Lorser Feitelson Biography

Lorser Feitelson




Lorser Feitelson was born in Savannah, Georgia, on February 11, 1898, but was raised in New York, where he received his early art training at the Art Students League. He was influenced by European modernist ideas after seeing the Armory Show in 1913. Between 1919 and 1926, he lived and worked in Paris, included in exhibition at the famous Salon d'Automne. His paintings, prints and drawings were exhibited in New York and in Paris. Upon his return to the United States, in 1926, Feitelson rejected the 'incestuous" influences of the New York art scene and made a decision to move to West.

Upon arriving in Los Angeles in 1927, Feitelson set out to change the cultural landscape of the growing city. In 1930, he taught at the Stickney Memorial Art School where he met and eventually married student Helen Lundeberg. He and Lundeberg proclaimed 'New Classicism/Post Surrealism'. Working within a classical figurative context, Feitelson combined symbolic elements into a structured surreal time-space, opposing the irrationality of European surrealism. This movement became the basis of the 1935 San Francisco Museum of Art's exhibition "Post-Surrealism", which went on to the Brooklyn Museum. As a result of that show, his and Lundeberg's paintings were included in the Museum of Modern Art's "Fantastic Art, Dada and Surrealism" in 1936. Simultaneously, Feitelson directed the Hollywood Gallery of Modern Art, he taught and painted for the Federal Arts Project, while serving as the director for its mural division, and he co-directed the Los Angeles Art Association. He also taught at the Chouinard Art Institute and, until his death, at the Art Center College in Los Angeles and Pasadena.

Though a post-surreal element remained in his work, by the 1940s Feitelson moved into anthropomorphic abstraction, creating canvases of 'Magical Forms'. By 1950, this movement evolved into non-objective geometric abstraction termed 'Magical Space Forms'. Meanwhile, between 1956 and 1963, Feitelson hosted "Feitelson on Art", a weekly NBC television series. In 1959 Feitelson was featured in the seminal exhibition at the Los Angeles County Museum of Art: "Four Abstract Classicists" with Karl Benjamin, Frederick Hammersly, and John McLaughlin. In conjunction with this exhibition, critic and curator Jules Langsner coined the term, 'HardEdge Colorforms'. In 1960, it opened in London as "West Coast HardEdge" with an introduction by Laurence Alloway. A reprise of this exhibition was mounted at LACMA in 1975.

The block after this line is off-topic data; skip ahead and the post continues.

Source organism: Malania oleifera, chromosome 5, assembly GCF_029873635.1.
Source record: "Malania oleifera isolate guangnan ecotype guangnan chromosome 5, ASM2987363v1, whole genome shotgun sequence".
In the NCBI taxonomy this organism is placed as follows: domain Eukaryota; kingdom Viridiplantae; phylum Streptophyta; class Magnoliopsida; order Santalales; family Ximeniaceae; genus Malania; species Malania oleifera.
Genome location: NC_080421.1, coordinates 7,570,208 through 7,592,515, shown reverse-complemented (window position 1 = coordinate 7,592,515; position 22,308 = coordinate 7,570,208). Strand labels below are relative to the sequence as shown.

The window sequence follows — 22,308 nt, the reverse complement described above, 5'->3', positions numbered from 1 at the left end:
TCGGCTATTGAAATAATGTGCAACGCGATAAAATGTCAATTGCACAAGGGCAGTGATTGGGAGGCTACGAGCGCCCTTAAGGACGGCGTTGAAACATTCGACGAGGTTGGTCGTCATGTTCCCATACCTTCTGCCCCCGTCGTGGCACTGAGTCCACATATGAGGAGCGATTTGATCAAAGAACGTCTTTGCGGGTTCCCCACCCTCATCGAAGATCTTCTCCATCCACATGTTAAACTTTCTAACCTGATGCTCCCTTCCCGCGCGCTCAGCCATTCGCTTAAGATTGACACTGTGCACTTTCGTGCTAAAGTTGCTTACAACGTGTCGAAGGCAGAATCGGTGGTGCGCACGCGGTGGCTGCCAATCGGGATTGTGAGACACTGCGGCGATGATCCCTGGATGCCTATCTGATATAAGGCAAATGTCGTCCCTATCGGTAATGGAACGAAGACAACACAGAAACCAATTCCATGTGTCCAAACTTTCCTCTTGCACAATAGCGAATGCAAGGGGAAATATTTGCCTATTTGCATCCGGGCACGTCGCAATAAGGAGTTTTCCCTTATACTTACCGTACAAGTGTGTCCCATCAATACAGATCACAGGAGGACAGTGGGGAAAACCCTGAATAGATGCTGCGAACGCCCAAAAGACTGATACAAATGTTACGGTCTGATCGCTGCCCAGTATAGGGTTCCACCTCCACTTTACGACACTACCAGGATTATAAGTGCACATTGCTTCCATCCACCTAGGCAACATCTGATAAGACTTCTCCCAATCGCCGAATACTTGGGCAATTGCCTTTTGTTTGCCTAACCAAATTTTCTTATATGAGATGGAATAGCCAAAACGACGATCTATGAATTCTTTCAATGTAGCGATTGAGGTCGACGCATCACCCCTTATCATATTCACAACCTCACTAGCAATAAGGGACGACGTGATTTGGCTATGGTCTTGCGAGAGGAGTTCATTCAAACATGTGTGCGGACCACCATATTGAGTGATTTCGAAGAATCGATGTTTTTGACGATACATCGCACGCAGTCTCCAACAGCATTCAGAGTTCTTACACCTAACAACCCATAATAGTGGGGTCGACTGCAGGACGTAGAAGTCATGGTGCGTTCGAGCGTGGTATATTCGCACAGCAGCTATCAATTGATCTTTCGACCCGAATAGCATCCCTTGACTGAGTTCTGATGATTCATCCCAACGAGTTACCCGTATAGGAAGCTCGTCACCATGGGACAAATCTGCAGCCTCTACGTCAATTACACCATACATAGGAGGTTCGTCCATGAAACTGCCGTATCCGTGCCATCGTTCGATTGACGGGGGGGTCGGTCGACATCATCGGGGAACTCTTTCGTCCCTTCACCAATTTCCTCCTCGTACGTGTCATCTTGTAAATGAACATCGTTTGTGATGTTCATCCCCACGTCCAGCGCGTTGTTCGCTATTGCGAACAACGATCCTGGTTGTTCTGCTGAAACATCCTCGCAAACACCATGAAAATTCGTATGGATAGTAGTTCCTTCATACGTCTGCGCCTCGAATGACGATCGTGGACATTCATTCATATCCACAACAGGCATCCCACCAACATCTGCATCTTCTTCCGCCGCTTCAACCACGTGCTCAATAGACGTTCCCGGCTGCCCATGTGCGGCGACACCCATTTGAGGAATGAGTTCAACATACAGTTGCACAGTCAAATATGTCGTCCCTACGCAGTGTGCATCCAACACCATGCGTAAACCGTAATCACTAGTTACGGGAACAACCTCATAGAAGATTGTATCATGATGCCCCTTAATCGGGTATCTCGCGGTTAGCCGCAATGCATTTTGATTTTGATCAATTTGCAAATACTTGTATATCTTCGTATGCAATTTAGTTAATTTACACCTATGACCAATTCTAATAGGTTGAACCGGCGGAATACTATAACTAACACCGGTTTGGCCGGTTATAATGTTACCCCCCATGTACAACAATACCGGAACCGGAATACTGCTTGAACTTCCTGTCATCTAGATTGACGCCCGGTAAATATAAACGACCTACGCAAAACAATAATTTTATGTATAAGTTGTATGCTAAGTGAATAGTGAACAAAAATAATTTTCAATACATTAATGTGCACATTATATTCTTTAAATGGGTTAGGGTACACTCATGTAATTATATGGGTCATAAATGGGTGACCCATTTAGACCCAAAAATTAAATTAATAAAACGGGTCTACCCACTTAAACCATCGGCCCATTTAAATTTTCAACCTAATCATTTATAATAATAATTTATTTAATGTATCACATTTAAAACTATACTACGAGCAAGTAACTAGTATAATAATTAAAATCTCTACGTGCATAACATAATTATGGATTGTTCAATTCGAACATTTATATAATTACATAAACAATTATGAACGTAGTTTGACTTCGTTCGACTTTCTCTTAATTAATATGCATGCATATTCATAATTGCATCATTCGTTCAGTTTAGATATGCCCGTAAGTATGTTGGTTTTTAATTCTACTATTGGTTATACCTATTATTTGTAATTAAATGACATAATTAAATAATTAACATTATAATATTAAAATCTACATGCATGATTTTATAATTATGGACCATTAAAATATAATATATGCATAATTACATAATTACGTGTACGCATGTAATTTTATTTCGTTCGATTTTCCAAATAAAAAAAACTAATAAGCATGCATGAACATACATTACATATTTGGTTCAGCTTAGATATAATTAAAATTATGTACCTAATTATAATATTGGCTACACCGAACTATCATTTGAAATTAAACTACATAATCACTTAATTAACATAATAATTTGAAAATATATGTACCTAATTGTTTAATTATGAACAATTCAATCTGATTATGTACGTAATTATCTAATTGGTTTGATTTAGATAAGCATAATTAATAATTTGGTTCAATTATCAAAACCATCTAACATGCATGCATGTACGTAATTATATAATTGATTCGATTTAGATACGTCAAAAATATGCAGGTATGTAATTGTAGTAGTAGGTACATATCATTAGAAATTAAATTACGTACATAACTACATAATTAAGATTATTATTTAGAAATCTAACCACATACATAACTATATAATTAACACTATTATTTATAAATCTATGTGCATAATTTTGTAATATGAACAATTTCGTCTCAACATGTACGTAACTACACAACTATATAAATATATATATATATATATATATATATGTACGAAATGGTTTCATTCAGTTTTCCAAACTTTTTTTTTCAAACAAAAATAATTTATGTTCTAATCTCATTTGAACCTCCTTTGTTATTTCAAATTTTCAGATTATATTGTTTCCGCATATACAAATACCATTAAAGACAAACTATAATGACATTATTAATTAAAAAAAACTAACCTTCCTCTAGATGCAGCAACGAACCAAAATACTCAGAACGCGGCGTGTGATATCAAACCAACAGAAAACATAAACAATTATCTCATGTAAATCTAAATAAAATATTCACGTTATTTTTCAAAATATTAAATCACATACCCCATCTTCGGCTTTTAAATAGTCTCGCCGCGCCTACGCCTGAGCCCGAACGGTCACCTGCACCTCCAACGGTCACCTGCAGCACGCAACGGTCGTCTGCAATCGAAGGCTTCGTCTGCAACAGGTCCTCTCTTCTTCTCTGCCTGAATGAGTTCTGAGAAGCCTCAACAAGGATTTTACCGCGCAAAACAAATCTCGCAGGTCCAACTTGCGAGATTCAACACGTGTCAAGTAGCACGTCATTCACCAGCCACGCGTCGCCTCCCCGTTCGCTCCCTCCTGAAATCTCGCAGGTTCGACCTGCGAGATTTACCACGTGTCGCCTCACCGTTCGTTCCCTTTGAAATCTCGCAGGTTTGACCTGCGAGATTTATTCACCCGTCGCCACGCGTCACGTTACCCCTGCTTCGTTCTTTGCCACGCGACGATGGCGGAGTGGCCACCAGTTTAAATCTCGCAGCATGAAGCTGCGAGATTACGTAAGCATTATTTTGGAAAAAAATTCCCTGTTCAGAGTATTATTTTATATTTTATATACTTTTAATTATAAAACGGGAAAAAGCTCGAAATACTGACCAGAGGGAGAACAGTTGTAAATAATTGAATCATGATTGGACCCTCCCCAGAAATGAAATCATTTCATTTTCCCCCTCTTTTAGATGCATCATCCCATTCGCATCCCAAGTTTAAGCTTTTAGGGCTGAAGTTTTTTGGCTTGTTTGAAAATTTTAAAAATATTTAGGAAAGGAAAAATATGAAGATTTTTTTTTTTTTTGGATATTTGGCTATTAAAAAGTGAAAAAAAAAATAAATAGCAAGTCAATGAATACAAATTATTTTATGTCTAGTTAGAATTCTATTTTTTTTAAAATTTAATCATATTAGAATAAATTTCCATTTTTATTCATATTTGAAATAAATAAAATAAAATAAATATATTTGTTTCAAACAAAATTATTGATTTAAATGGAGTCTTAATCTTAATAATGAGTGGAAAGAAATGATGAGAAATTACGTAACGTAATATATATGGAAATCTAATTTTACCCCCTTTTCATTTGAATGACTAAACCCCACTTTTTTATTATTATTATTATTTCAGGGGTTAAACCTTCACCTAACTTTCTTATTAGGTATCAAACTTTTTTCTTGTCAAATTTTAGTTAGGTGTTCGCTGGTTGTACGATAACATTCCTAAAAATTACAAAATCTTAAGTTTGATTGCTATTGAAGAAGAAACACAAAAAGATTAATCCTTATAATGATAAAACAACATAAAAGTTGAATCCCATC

During the last decade of his career, Feitelson again shifted to an even more minimalist form, employing sensuous tapers and bold lines against backgrounds of color.

From the 1930s, artist, teacher, collector and television host, Lorser Feitelson took his place as a central figure of the art historical developments in Los Angeles. From co-founding Post-Surrealism to pioneering concepts of hardedge colorform painting, Feitelson played a key role in the evolution of modernism in Los Angeles.

Lorser Feistelson died in Los Angeles, California on May 1, 1978.